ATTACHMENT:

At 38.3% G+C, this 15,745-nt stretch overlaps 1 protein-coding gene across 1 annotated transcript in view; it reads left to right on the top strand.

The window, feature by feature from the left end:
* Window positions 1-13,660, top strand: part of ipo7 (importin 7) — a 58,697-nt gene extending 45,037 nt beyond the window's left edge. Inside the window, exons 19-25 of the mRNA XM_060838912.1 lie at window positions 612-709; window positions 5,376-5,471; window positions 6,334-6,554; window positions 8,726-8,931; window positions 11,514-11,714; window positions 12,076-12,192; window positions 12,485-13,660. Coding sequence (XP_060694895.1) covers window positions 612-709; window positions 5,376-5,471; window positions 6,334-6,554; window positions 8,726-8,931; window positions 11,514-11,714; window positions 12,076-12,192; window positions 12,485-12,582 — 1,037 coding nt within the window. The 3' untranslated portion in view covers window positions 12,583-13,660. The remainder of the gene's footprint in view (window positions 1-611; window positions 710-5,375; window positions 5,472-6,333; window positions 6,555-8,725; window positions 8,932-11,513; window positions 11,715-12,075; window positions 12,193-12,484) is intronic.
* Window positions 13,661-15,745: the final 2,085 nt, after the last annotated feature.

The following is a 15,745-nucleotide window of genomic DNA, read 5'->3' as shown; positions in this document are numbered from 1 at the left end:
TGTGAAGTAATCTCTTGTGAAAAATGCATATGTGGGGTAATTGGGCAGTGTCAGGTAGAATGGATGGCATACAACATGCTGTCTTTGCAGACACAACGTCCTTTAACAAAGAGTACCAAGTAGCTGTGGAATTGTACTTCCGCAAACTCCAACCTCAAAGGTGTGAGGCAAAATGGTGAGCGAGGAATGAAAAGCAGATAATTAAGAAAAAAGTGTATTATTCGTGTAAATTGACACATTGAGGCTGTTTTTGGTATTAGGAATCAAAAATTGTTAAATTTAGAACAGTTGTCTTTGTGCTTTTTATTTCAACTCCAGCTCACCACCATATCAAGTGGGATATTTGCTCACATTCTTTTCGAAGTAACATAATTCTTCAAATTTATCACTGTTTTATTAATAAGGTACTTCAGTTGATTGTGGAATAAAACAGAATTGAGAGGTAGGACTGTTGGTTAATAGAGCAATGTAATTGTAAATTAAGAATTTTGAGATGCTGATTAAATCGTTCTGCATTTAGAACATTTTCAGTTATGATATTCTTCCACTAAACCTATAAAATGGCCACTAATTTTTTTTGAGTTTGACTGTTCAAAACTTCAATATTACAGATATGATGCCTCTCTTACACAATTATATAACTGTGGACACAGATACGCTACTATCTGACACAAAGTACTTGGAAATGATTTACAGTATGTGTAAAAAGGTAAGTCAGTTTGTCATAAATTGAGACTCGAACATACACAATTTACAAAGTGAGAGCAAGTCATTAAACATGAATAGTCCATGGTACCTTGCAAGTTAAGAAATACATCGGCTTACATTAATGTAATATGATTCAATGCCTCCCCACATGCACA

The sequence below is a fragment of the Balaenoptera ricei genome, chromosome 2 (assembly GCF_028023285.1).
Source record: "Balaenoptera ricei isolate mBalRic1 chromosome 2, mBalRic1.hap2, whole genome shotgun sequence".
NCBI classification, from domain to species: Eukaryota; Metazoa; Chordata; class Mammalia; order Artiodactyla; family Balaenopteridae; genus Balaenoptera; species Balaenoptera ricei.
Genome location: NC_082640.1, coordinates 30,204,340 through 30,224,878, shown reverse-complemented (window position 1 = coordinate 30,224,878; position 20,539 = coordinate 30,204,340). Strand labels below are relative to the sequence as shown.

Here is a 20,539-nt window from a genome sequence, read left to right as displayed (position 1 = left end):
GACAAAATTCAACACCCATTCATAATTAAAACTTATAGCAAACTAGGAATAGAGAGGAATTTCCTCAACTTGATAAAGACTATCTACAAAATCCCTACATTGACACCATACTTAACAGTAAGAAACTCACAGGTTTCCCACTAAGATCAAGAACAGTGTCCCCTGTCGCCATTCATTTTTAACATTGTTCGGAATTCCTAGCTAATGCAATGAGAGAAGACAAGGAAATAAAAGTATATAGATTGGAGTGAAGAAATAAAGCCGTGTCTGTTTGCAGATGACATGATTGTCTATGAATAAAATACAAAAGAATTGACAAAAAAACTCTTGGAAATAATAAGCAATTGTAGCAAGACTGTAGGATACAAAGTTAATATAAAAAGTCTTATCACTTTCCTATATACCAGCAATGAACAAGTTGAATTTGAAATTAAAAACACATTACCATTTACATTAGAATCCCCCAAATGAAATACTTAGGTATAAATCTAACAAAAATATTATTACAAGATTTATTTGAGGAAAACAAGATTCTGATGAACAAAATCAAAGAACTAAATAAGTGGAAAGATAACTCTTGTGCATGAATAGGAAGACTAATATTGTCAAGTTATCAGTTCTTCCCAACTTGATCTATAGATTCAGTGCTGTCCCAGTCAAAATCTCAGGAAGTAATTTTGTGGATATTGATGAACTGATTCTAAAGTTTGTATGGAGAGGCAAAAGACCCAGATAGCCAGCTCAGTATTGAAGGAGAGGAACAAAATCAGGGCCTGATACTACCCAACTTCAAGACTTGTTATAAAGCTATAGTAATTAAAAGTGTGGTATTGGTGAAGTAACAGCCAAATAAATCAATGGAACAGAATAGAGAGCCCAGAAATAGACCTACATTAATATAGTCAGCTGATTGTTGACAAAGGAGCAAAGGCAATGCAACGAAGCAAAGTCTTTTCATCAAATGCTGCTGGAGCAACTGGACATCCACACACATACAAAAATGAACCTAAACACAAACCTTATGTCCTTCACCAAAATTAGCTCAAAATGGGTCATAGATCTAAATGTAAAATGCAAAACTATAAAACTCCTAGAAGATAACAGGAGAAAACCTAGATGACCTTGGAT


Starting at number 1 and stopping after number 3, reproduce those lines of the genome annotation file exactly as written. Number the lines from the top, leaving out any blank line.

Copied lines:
At 38.3% G+C, this 15,745-nt stretch overlaps 1 protein-coding gene across 1 annotated transcript in view; it reads left to right on the top strand.

The window, feature by feature from the left end:
* Window positions 1-13,660, top strand: part of ipo7 (importin 7) — a 58,697-nt gene extending 45,037 nt beyond the window's left edge. Inside the window, exons 19-25 of the mRNA XM_060838912.1 lie at window positions 612-709; window positions 5,376-5,471; window positions 6,334-6,554; window positions 8,726-8,931; window positions 11,514-11,714; window positions 12,076-12,192; window positions 12,485-13,660. Coding sequence (XP_060694895.1) covers window positions 612-709; window positions 5,376-5,471; window positions 6,334-6,554; window positions 8,726-8,931; window positions 11,514-11,714; window positions 12,076-12,192; window positions 12,485-12,582 — 1,037 coding nt within the window. The 3' untranslated portion in view covers window positions 12,583-13,660. The remainder of the gene's footprint in view (window positions 1-611; window positions 710-5,375; window positions 5,472-6,333; window positions 6,555-8,725; window positions 8,932-11,513; window positions 11,715-12,075; window positions 12,193-12,484) is intronic.